Constant Reborn

Blossoming Almond Tree, Vincent van Gogh, 1890


“Yet incessant grows the tree

and the tree dies and another seed

comes to life and everything continues.

And it is not adversity that separates beings

but growth,

never has a flower died: it is constantly reborn.”

Pablo Neruda
Black Island Memorial

The Painters of Sunflowers

Le Peintre de Tournesols


In November 1888, Paul Gauguin painted Vincent van Gogh in The Painter of Sunflowers (Le Peintre de Tournesol). The two had been living together in a yellow house in the small town of Arles in southern France. Van Gogh, who had arrived in Arles first, painted a series of sunflowers to decorate the guest room in anticipation of Gauguin joining him. When Gauguin did arrive, he did indeed enjoy the paintings. After the two had parted ways, Gauguin wrote to Vincent requesting that he may keep one of the paintings, calling them a “perfect page of an essential ‘Vincent’ style.”

Being a portrait, it is a representation of a man in a specific time. By late November, tension was starting to develop between Gauguin and van Gogh. Two strong personalities living in such close quarters was taking its toll. Vincent especially was working at a feverish pace, producing paintings at a rate as high as anytime in his life. It was not long after this was painted that Vincent had one of his spells of madness, and the two parted ways never to see each other again. When van Gogh saw the painting, he wrote “My face has lit up after all a lot since, but it was indeed me, extremely tired and charged with electricity as I was then.”

Despite how the two ended their time together, Gauguin always liked Vincent and especially his sunflower paintings. Showing Vincent painting sunflowers, Gauguin is showing the essence of van Gogh. Reflecting on his own work and his painting of sunflowers, Vincent said “I indeed, before others, have taken the sunflower.” The sunflowers were painted for Gauguin with thoughts of the future in mind. They represent the start of something good, hope, and dreams coming to fruition. Gauguin knew this, and saw them as what was good in van Gogh. Gauguin liked van Gogh’s painting of sunflowers so much he owned three of them. The Painter of Sunflowers is Gauguin’s celebration of his friend and the amazing work he knew he was producing.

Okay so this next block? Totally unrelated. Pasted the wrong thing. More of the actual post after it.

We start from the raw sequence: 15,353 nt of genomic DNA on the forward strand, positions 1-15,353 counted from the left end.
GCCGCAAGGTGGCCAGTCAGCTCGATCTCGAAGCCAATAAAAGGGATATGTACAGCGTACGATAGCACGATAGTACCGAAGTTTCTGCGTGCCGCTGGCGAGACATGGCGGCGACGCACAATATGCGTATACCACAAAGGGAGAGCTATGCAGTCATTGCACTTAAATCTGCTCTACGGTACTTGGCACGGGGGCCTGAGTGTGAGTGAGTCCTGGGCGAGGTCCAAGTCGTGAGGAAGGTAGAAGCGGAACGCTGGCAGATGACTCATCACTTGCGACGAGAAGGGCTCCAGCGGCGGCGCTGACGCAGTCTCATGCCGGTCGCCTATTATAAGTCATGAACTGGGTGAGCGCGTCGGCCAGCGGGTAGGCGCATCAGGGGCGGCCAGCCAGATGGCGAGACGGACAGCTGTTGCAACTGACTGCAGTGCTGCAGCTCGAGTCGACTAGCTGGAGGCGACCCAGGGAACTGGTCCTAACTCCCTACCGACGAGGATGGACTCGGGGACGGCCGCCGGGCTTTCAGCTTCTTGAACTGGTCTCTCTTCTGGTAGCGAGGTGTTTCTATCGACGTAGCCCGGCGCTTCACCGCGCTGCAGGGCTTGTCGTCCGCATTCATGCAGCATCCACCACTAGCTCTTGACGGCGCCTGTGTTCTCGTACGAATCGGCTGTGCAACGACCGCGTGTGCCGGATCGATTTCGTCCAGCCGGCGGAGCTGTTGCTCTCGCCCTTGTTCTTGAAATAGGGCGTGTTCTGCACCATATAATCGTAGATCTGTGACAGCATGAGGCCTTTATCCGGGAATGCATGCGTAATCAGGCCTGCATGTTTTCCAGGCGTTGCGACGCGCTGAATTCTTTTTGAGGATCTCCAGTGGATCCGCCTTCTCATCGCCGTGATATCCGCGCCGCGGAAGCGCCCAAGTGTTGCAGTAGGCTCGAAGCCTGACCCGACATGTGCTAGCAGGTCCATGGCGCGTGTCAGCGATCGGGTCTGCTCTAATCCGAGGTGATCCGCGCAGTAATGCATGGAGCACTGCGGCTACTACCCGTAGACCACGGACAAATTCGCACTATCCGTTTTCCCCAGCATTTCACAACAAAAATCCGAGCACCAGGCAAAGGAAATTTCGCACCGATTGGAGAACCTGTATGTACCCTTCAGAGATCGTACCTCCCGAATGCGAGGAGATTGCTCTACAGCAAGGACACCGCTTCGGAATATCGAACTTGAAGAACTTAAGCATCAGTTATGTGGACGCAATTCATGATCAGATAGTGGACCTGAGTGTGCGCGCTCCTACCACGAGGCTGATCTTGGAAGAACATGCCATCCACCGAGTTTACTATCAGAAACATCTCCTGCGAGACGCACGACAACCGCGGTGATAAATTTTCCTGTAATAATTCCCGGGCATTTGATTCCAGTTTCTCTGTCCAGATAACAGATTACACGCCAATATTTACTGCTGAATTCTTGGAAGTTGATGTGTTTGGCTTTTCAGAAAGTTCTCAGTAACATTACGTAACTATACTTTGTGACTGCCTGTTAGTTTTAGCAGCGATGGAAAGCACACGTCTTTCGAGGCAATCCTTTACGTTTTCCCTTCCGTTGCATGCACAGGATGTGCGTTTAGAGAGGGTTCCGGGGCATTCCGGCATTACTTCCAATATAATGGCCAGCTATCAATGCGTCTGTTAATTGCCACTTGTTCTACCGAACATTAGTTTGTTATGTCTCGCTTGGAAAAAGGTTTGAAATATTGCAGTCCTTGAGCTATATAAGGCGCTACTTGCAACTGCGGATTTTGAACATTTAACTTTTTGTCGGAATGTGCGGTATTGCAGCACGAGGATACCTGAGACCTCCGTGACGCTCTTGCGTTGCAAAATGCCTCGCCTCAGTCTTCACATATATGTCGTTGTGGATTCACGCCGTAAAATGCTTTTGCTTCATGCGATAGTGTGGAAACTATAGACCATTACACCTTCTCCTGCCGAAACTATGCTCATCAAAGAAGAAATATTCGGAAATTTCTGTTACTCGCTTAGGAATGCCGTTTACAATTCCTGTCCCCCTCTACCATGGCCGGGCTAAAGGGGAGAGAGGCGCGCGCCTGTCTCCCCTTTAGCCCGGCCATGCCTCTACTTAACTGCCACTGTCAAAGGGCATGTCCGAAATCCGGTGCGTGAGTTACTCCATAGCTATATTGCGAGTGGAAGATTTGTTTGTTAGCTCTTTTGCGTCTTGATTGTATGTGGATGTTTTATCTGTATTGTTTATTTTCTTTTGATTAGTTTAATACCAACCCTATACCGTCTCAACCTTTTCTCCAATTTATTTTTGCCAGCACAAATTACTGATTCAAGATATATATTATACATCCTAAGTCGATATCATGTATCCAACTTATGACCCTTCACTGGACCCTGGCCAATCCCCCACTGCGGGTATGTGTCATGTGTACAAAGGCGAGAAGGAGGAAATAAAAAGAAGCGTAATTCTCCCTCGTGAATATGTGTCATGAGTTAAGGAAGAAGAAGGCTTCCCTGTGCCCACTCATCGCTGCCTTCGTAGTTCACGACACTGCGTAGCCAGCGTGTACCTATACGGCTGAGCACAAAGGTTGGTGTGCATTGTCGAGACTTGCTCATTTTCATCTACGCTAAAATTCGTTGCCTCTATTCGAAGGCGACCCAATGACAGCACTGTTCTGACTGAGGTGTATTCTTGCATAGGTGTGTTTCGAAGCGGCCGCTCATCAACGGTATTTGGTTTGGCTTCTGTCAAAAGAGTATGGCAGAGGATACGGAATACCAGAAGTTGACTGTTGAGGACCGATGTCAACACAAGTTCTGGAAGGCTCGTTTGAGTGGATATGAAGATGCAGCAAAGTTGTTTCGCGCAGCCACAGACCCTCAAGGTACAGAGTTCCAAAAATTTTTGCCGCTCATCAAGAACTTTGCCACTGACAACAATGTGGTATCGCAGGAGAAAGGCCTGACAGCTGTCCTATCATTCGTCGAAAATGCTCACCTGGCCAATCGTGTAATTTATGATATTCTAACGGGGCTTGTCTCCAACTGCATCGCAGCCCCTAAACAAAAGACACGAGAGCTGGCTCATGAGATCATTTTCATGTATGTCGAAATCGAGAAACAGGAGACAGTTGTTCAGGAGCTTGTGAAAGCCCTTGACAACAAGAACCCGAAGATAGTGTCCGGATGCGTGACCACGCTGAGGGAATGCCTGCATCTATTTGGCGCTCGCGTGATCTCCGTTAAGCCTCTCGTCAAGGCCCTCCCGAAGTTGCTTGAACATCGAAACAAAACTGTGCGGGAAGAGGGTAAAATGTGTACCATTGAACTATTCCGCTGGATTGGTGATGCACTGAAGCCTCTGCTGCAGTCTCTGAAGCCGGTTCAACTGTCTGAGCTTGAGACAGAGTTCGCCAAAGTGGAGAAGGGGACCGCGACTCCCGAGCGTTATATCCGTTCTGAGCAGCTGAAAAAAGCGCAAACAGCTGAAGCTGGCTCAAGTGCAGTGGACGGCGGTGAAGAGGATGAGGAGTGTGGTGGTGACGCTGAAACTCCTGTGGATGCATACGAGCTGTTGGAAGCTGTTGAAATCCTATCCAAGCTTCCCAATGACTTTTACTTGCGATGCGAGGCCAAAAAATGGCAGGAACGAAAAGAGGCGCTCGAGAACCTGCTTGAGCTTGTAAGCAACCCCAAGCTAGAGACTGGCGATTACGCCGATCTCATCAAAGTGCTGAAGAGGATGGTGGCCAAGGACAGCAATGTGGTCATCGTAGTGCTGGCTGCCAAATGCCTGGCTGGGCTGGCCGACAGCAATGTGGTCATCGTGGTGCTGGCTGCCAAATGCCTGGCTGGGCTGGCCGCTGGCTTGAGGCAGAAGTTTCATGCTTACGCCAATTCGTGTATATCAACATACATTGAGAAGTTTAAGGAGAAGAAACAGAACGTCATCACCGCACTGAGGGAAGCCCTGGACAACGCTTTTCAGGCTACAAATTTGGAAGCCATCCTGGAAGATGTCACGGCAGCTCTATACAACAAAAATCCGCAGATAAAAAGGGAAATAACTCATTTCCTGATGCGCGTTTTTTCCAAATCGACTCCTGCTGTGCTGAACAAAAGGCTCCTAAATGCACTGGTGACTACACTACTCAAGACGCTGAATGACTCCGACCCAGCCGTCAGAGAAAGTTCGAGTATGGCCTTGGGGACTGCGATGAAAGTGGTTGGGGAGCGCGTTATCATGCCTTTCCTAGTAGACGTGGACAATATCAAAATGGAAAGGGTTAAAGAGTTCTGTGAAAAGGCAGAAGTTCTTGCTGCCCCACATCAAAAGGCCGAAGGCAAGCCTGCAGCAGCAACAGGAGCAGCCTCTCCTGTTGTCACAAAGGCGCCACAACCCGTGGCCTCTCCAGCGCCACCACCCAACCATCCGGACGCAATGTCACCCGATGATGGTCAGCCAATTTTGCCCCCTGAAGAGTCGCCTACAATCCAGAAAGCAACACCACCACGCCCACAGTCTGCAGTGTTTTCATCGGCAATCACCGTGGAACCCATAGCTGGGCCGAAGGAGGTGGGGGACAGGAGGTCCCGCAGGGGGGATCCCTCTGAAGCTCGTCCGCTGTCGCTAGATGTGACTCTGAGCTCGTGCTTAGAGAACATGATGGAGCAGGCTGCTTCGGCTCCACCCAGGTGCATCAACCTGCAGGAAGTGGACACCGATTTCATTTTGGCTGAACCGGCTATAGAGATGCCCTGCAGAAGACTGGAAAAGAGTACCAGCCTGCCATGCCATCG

Sunflowers with Puvis de Chavannes’s Hope, Paul Gauguin, 1901, Private Collection


Still Life with Sunflowers on an Armchair, Paul Gauguin,1901, State Hermitage Museum, St. Petersburg


Still Life with Sunflowers on an Armchair, Paul Gauguin, 1901, Private Collection


Still Life with Sunflowers and Mangoes, Paul Gauguin, 1901, Private Collection


Sunflowers are famously associated with Van Gogh. However, Vincent’s friend, colleague, and sometimes nemesis, Paul Gauguin, created his own interpretations of the golden floral symbol of southern France where Van Gogh and Gauguin once resided together.

Except that Gauguin painted his sunflowers in Tahiti in 1901 long after Van Gogh completed his final sunflower. For Vincent had decorated the walls of Gauguin’s bedroom with sunflowers in his honor back in 1888, when the two had shared Van Gogh’s tiny rented house in Arles. Yet, their days as roommates were limited and the relationship ended tragically when Vincent cut off his ear, signaling his descent into mental illness.

Although they never saw each other again, Van Gogh and Gauguin continued to correspond, exchanging letters up to Vincent’s death. Their mutual love and passion for art bonding the two, even during Vincent’s sojourn in a mental institution, where he continued to work, creating such masterpieces as Starry Night.

So let’s enjoy a mini-exhibition of sunflowers by the artists, beginning with the painting that started both Van Gogh and Gauguin on what could be considered their obsession with the subject. In this version by Vincent, he focuses on only two sunflowers, providing us with the almost startling close-up of the face of the one turned toward us. It was done in Paris in 1887, around the time Van Gogh met Gauguin, who had just returned from the Caribbean island of Martinque. To commemorate their new friendship, they exchanged paintings.


Sunflowers, Vincent Van Gogh, 1888, National Gallery, London


Gauguin never forgot that room and its glorious paintings, although when he wrote movingly about his experience years later, it was the London sunflowers he appeared to remember.